Reader Response: No golf carts on N. Mankato streets

Trey Mewes, The Free Press, Mankato, Minn.
·3 min read

Apr. 19—The Free Press

A majority of area respondents oppose allowing golf carts on some North Mankato streets, according to a Free Press online question.

Out of 261 total respondents, 201 voters — more than 77% — don't support a potential ordinance allowing golf carts on North Mankato streets. Another 60 voters supported the proposal.

The North Mankato City Council set aside the issue last week after members present were split on whether to put the idea to a public hearing. Council members said they wanted more information.

Last October, a resident approached the council about changing city ordinance to allow for motorized golf carts on streets. The traffic and safety committee, however, recommended against the idea. But some council members asked staff and the committee to do more research and bring back alternatives.

After several discussions, the traffic and safety committee drew up a draft ordinance that the council could approve if it chose to move ahead with the idea.

The draft ordinance would allow golf carts but not ATVs, side-by-sides or similar recreational vehicles on streets.

A golf cart owner would have to apply for a one-year permit to drive on streets, must be a licensed driver and have proof of insurance, and their golf cart would only be allowed to operate from sunrise to sunset April through October.

The vehicles would be prohibited from city park property and biking/hiking trails.

If eventually passed the golf carts would only be allowed on most city streets, not on higher traffic roads such as Lookout Drive and Lor Ray Drive. They could, however, cross those and other higher-speed roads, just not drive on them. They would not be allowed to cross anywhere on Highway 14.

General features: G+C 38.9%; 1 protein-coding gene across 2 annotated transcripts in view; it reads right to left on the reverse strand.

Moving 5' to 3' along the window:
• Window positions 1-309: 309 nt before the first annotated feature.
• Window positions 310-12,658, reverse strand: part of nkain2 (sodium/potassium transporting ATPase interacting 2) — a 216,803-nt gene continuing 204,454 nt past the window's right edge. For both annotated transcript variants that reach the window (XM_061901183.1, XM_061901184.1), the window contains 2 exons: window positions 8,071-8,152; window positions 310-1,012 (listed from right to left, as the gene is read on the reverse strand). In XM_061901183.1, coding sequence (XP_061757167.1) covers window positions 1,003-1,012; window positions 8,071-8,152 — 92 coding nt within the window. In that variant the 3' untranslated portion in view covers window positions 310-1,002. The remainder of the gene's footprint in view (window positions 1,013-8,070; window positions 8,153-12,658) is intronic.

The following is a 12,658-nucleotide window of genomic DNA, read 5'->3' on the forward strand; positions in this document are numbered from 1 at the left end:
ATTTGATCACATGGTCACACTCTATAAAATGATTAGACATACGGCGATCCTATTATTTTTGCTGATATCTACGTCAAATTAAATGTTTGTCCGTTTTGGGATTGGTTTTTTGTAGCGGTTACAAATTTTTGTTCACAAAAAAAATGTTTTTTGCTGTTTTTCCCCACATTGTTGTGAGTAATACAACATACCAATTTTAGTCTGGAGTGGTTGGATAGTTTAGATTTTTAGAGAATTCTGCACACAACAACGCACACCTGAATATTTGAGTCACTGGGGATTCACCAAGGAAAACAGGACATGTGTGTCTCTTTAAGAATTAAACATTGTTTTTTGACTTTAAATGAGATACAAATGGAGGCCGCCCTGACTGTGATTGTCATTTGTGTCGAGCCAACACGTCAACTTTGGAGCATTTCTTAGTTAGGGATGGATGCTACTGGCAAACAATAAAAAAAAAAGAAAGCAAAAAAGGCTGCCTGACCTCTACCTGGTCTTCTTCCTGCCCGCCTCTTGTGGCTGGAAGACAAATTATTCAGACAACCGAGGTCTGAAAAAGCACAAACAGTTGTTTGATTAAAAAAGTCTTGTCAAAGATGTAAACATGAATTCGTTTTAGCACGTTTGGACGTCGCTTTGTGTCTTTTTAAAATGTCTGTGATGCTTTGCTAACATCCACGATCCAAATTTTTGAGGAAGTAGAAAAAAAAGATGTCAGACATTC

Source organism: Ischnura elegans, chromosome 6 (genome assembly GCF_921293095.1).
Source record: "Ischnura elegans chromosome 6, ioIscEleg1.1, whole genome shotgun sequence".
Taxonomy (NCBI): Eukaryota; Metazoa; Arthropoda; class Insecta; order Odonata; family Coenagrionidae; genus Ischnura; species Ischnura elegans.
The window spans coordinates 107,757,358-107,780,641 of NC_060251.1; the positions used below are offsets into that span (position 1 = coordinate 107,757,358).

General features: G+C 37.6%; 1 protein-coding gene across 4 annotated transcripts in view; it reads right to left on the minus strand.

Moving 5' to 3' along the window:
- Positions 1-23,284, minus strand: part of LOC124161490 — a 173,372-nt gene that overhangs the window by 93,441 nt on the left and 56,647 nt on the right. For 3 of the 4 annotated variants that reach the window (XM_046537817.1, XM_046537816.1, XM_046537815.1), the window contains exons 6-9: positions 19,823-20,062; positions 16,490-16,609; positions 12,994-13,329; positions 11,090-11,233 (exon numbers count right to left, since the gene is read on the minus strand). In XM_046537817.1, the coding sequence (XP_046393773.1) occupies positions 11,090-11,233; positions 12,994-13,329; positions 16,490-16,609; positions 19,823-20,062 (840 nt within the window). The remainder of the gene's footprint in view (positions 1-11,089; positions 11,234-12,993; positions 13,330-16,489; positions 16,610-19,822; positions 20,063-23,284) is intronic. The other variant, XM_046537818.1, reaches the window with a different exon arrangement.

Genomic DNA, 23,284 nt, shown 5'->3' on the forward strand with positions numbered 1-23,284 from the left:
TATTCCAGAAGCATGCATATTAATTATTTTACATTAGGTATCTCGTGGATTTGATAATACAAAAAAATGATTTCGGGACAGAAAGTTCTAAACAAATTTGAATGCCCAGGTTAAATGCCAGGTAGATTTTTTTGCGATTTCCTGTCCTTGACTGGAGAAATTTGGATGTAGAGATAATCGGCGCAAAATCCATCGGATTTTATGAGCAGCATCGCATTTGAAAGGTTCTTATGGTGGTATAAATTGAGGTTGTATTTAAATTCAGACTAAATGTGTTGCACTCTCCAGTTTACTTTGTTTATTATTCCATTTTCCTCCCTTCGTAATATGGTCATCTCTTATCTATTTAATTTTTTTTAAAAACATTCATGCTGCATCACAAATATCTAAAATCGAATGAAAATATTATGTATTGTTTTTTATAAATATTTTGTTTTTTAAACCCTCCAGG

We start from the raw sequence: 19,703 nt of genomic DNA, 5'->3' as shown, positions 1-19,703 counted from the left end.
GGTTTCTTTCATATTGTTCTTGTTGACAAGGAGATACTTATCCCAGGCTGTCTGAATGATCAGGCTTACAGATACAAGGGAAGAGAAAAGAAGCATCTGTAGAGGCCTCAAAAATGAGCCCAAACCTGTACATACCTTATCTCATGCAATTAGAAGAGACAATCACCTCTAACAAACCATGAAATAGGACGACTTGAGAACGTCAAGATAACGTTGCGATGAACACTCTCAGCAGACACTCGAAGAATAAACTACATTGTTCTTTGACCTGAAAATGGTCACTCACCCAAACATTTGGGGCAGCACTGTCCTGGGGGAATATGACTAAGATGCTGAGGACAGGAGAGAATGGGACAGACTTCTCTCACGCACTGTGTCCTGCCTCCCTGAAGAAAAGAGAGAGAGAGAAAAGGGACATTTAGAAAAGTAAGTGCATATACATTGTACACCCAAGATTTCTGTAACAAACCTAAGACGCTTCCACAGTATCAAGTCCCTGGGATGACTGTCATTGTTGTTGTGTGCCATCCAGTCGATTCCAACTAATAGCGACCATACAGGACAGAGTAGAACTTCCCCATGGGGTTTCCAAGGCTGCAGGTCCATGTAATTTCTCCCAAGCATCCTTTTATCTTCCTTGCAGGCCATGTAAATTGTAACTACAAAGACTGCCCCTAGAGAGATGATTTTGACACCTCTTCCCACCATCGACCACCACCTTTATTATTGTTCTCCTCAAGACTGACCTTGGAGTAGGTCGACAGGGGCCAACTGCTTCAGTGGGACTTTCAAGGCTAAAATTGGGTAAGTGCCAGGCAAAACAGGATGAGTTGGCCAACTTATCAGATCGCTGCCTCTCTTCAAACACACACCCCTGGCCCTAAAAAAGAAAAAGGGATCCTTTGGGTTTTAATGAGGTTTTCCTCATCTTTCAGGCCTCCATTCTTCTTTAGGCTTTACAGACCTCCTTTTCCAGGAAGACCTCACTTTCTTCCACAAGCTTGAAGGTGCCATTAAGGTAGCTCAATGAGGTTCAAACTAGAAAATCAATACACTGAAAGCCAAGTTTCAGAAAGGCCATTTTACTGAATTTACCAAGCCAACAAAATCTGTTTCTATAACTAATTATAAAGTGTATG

The Free Press online question, sent out Friday, asked, "Should North Mankato allow golf carts on city streets?"

There were two options to answer, "yes" or "no."

Most commenters said they'd be for allowing golf carts with some restrictions, while other commenters said they thought it could be too dangerous or create too many headaches for the city.

"In smaller rural towns such as St Clair or Janesville that don't have major thoroughfares they are fine but in towns that a part of a metro area I can see nothing but problems with them being allowed on the streets," Joseph David DeLory wrote."

Linda Good wrote, "Although I no longer live in North Mankato, I live in an area that has many golf carts or ATVs. What I observe is that a lot of underage children are driving these motorized vehicles and transporting their younger siblings or friends with them. It is my opinion that only licensed drivers should be behind the wheel. If they become on-road vehicles, they should be licensed with proof of insurance."

Pete Wachtel wrote, "I don't see a problem with it as long as they yield to full-size vehicles, obey all traffic laws, have working headlights, turn signals and brake lights. I think operating these stops at sundown. I also agree that they must be a licensed driver and carry insurance."

"I don't see a problem as long as they are licensed, have lights and have a licensed driver," Harry Jeness wrote. "Elderly citizens need another alternative to get around town."

Jerry Groebner wrote, "Golf carts have gotten to be a common casual form of transportation, especially for senior citizens. In some cases, they are a safer form of transportation, especially if reflexes have slowed. Most cities that allow them to have restrictions as to what streets they can be used on such as city streets only, not on state or federal highways nor on county/state roads, all of which usually have heavier traffic."

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